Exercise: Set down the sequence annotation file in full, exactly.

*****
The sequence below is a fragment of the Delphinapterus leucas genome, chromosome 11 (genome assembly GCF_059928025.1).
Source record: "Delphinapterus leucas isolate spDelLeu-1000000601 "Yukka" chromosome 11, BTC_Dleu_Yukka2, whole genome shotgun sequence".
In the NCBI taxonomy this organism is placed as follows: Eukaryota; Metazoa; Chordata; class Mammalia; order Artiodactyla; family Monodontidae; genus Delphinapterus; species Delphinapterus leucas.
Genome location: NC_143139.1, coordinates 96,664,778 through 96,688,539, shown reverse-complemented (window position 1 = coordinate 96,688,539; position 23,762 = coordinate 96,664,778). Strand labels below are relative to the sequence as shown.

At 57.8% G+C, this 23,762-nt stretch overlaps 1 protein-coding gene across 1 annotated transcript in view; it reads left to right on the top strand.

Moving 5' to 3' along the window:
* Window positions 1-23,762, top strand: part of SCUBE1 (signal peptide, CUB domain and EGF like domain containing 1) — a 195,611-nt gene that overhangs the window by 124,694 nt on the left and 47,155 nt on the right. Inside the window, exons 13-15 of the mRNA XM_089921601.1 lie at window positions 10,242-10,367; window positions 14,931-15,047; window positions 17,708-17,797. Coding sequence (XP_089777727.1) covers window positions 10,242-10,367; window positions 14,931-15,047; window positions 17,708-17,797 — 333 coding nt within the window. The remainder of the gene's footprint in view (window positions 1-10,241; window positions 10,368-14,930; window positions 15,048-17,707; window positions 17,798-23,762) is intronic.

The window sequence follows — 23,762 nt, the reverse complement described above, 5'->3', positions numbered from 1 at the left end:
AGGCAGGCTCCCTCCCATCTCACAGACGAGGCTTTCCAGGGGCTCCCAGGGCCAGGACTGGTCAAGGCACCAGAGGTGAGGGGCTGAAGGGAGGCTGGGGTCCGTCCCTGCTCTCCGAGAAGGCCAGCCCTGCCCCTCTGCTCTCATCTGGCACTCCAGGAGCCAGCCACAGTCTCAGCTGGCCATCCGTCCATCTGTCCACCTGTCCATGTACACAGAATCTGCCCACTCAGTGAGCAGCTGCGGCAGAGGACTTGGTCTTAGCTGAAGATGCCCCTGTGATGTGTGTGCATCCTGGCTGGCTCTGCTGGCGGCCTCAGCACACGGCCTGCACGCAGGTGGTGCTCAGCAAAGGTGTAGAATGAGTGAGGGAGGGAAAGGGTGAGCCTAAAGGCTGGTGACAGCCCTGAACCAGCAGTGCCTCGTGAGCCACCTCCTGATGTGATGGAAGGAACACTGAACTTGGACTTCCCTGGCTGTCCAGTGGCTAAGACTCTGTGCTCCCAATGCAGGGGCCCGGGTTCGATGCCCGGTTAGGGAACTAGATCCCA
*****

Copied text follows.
The sequence below is a fragment of the Delphinapterus leucas genome, chromosome 11 (genome assembly GCF_059928025.1).
Source record: "Delphinapterus leucas isolate spDelLeu-1000000601 "Yukka" chromosome 11, BTC_Dleu_Yukka2, whole genome shotgun sequence".
In the NCBI taxonomy this organism is placed as follows: Eukaryota; Metazoa; Chordata; class Mammalia; order Artiodactyla; family Monodontidae; genus Delphinapterus; species Delphinapterus leucas.
Genome location: NC_143139.1, coordinates 96,664,778 through 96,688,539, shown reverse-complemented (window position 1 = coordinate 96,688,539; position 23,762 = coordinate 96,664,778). Strand labels below are relative to the sequence as shown.

At 57.8% G+C, this 23,762-nt stretch overlaps 1 protein-coding gene across 1 annotated transcript in view; it reads left to right on the top strand.

Moving 5' to 3' along the window:
* Window positions 1-23,762, top strand: part of SCUBE1 (signal peptide, CUB domain and EGF like domain containing 1) — a 195,611-nt gene that overhangs the window by 124,694 nt on the left and 47,155 nt on the right. Inside the window, exons 13-15 of the mRNA XM_089921601.1 lie at window positions 10,242-10,367; window positions 14,931-15,047; window positions 17,708-17,797. Coding sequence (XP_089777727.1) covers window positions 10,242-10,367; window positions 14,931-15,047; window positions 17,708-17,797 — 333 coding nt within the window. The remainder of the gene's footprint in view (window positions 1-10,241; window positions 10,368-14,930; window positions 15,048-17,707; window positions 17,798-23,762) is intronic.

The window sequence follows — 23,762 nt, the reverse complement described above, 5'->3', positions numbered from 1 at the left end:
AGGCAGGCTCCCTCCCATCTCACAGACGAGGCTTTCCAGGGGCTCCCAGGGCCAGGACTGGTCAAGGCACCAGAGGTGAGGGGCTGAAGGGAGGCTGGGGTCCGTCCCTGCTCTCCGAGAAGGCCAGCCCTGCCCCTCTGCTCTCATCTGGCACTCCAGGAGCCAGCCACAGTCTCAGCTGGCCATCCGTCCATCTGTCCACCTGTCCATGTACACAGAATCTGCCCACTCAGTGAGCAGCTGCGGCAGAGGACTTGGTCTTAGCTGAAGATGCCCCTGTGATGTGTGTGCATCCTGGCTGGCTCTGCTGGCGGCCTCAGCACACGGCCTGCACGCAGGTGGTGCTCAGCAAAGGTGTAGAATGAGTGAGGGAGGGAAAGGGTGAGCCTAAAGGCTGGTGACAGCCCTGAACCAGCAGTGCCTCGTGAGCCACCTCCTGATGTGATGGAAGGAACACTGAACTTGGACTTCCCTGGCTGTCCAGTGGCTAAGACTCTGTGCTCCCAATGCAGGGGCCCGGGTTCGATGCCCGGTTAGGGAACTAGATCCCA